The election is over, the votes (more or less) all counted. So far, my predictions haven’t veered entirely off-track. I did indicate a 25% chance for Mr. Trump, and I gave as a reason polling under-representing his support. And the victory was not, in my estimation, really a landslide.1 Russia’s influence on the election is something that is essentially unknown at this point, but I think there’s still an open possibility that Russia’s hackers rigged the election for Mr. Trump.
As for my “if Trump is elected” predictions, I do pull back the “global thermonuclear war” probability. Having thought about it more—and having discussions with other people about it—I don’t think it’s quite as likely. Still likely, in the 25%–30% range, but less so. This is mostly because of the question “who would it be with?” With Trump being friendly with Russia, our chance of actually entering into war with them goes down, leaving China as the primary likelihood. I generally think it would a rogue actor that starts it, and once the nukes go flying, everyone will unload.2
As of the past few days, there apparently have been riots, though not directed the way I thought. Riots directed against Mr. Trump after his election stand a good chance at inspiring martial law. Personally, I think it’s incredibly self-defeating—if an example of the fear many people have about their futures.
I still hold by my prediction regarding an assassination attempt.
The more important story here, I think, is the bigger government picture. Republicans hold a majority of seats in both houses of the Federal Congress along with the Presidency. This last happened in 2002–2006, under George W. Bush.3 However, Mr. Trump—along with the rest of the Republican party—is very different from Mr. Bush. Under the Bush presidency, there was still some attempt from both parties to reach across the aisle—cf. the PATRIOT Act—whereas what has characterized the last couple of years of the Obama presidency has been the recalcitrance of the Republicans against that very thing.
An empty seat on the Supreme Court likely means that the Republicans can have their pick of justice, giving them a justice that is more likely to be “conservative”. Certainly, it’s up to Mr. Trump, but I would be immensely surprised if he didn’t suggest a “conservative” judge.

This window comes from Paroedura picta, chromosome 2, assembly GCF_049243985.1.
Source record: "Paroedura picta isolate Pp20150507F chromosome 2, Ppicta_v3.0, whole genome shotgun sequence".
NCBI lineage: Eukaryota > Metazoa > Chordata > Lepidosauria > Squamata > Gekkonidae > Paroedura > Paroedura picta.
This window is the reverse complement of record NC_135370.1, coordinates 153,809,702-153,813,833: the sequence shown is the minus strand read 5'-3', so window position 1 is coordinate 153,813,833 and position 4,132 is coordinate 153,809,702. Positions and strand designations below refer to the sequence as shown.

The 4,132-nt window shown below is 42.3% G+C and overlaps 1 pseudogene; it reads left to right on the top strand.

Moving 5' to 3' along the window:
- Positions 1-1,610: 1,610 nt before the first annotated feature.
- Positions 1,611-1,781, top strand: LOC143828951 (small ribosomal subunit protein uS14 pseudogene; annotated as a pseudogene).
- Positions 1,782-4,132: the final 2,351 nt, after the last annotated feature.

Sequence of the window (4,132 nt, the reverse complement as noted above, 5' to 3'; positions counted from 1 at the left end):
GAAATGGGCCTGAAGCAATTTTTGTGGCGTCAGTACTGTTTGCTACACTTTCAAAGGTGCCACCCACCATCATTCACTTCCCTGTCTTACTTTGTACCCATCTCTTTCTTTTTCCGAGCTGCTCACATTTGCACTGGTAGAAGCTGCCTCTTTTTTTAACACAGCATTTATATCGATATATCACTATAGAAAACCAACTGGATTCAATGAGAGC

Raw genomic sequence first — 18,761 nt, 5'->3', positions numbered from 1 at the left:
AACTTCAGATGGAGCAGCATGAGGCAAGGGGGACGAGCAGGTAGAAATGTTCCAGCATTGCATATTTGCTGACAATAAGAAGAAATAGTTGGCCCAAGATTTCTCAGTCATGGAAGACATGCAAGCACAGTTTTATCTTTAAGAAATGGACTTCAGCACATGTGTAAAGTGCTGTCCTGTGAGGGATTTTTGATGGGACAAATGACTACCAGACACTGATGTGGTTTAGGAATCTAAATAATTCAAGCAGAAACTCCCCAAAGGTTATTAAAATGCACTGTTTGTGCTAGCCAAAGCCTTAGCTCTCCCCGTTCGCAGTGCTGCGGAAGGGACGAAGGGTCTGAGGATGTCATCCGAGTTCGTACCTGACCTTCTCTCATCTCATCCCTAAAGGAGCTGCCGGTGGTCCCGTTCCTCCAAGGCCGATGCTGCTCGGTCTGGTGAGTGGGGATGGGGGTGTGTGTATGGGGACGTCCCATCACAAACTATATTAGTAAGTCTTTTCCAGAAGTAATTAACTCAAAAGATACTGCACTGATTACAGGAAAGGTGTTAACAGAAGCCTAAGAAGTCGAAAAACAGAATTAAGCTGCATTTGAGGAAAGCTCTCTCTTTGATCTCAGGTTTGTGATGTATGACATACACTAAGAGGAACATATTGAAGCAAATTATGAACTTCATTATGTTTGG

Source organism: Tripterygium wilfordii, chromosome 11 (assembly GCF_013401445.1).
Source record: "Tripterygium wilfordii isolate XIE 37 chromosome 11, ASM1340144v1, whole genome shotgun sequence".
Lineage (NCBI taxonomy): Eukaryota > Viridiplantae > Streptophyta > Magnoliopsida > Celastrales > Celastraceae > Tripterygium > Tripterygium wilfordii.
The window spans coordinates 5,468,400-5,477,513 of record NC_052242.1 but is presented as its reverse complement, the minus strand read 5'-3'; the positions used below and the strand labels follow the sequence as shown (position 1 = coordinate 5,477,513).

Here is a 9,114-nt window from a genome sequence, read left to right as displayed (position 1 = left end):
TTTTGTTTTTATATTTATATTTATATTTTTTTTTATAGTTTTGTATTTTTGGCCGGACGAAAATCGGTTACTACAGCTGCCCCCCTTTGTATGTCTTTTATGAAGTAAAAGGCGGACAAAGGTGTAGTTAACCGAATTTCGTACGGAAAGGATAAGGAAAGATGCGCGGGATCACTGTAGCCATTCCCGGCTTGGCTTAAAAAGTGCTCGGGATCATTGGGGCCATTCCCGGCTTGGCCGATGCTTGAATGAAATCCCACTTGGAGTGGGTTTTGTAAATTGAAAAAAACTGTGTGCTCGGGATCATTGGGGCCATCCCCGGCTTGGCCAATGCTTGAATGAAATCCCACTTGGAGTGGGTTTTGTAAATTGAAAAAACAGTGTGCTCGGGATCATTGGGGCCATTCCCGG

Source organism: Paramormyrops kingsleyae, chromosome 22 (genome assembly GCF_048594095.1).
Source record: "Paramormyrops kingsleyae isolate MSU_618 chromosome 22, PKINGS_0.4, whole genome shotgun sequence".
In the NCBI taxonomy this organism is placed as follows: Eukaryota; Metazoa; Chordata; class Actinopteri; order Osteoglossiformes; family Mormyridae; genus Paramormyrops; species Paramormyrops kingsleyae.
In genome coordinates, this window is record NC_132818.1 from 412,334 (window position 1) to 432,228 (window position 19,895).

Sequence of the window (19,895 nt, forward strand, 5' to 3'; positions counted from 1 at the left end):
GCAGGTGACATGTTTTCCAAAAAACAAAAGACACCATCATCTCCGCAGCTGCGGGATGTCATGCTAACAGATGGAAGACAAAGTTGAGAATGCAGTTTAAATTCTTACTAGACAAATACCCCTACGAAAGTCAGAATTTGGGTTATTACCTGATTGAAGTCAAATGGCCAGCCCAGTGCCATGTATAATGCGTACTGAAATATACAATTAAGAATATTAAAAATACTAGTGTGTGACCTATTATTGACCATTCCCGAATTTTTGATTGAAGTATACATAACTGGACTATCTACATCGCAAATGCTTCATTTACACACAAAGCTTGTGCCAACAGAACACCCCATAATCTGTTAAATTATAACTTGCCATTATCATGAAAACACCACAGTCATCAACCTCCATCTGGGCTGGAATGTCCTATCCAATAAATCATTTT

Beyond that, Republicans are now governors of 34 states. It looks like they have majorities of state legislatures in 25 of those, and majorities in 7 more state legislatures.4 That is a lot of power and control—enough to make a good run at a Constitutional Amendment.
To me, this means that the Republicans are in control, with very little ability for anyone to stop their agenda, and this time around, they have an agenda. We are going to see the Republican-Libertarian experiment writ large, likely for at least the next four years.
I say four because there are two competing factors for the 2018 election. First, conventional wisdom is that the opposition party gains seats in the midterms of a president’s first term. Second, conventional wisdom is that Democrats don’t do well in midterms. I think the latter, combined with the current district boundaries and the desire to continue doing things that happen to prevent primarily-Democrat-voting voters from voting, mean that Republicans will maintain control.
This is assuming, of course, that we continue to have elections, and not “elections” or even do away with them altogether. But more on that in a moment.
That we will see the Republican-Libertarian experiment means one of two things. Either one, they are right, and they know the path to peace and prosperity. Or two, they are wrong, and things are going to get very bad, at which point, they can be blamed for all of the problems. In the latter case, people will still claim that any problems are the result of historic Democratic programs, or “we haven’t gone far enough”. I will merely point out that “we just didn’t go far enough” is also given as a frequent defense of communism when it’s pointed out that communist countries didn’t work.